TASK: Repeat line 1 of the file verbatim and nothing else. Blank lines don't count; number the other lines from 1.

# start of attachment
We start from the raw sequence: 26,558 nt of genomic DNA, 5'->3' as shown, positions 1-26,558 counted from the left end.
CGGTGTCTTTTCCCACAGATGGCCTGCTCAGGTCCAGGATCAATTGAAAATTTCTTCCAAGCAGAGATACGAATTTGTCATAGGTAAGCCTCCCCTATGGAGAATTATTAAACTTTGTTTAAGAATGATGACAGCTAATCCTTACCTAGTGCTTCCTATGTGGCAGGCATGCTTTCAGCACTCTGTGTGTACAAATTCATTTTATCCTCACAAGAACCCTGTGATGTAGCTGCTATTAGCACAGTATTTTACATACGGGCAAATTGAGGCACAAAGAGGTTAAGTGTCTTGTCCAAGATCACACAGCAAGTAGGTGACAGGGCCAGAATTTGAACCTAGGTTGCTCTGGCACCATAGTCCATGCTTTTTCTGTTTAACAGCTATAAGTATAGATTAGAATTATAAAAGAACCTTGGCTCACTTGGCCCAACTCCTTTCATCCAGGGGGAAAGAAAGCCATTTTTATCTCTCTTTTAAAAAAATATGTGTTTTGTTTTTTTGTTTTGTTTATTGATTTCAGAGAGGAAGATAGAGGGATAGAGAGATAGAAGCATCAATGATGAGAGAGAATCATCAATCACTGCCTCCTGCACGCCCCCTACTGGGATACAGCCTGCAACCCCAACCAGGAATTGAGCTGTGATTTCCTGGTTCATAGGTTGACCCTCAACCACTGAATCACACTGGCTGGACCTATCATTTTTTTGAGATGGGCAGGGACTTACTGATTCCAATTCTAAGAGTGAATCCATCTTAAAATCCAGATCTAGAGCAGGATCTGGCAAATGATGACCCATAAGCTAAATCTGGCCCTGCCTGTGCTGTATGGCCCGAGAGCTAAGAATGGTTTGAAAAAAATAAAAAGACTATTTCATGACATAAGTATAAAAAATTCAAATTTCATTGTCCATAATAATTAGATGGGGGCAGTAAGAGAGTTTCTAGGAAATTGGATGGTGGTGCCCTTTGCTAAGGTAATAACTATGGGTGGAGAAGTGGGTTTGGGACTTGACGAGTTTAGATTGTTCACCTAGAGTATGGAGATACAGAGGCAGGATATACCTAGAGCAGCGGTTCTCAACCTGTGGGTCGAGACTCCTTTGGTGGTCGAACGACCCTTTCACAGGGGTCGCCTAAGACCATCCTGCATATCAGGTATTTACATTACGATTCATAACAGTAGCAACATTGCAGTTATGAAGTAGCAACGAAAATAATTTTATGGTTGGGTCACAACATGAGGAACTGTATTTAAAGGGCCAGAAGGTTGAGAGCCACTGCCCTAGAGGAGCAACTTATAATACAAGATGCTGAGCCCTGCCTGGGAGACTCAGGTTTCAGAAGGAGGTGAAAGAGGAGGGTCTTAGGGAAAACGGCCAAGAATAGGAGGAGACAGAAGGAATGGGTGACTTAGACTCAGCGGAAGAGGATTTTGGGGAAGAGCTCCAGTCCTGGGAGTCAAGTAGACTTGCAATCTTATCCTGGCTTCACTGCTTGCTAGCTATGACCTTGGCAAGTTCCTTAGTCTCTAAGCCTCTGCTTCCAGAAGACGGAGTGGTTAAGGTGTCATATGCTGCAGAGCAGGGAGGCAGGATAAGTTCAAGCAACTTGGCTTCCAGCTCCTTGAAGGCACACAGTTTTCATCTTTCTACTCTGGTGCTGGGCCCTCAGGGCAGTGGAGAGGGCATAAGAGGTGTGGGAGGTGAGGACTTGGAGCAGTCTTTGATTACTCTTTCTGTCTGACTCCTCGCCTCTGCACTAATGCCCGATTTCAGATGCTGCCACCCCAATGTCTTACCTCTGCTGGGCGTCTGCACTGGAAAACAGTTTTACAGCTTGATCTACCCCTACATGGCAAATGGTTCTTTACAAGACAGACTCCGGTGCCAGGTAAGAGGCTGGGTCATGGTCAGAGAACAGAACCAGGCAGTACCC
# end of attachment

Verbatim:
We start from the raw sequence: 26,558 nt of genomic DNA, 5'->3' as shown, positions 1-26,558 counted from the left end.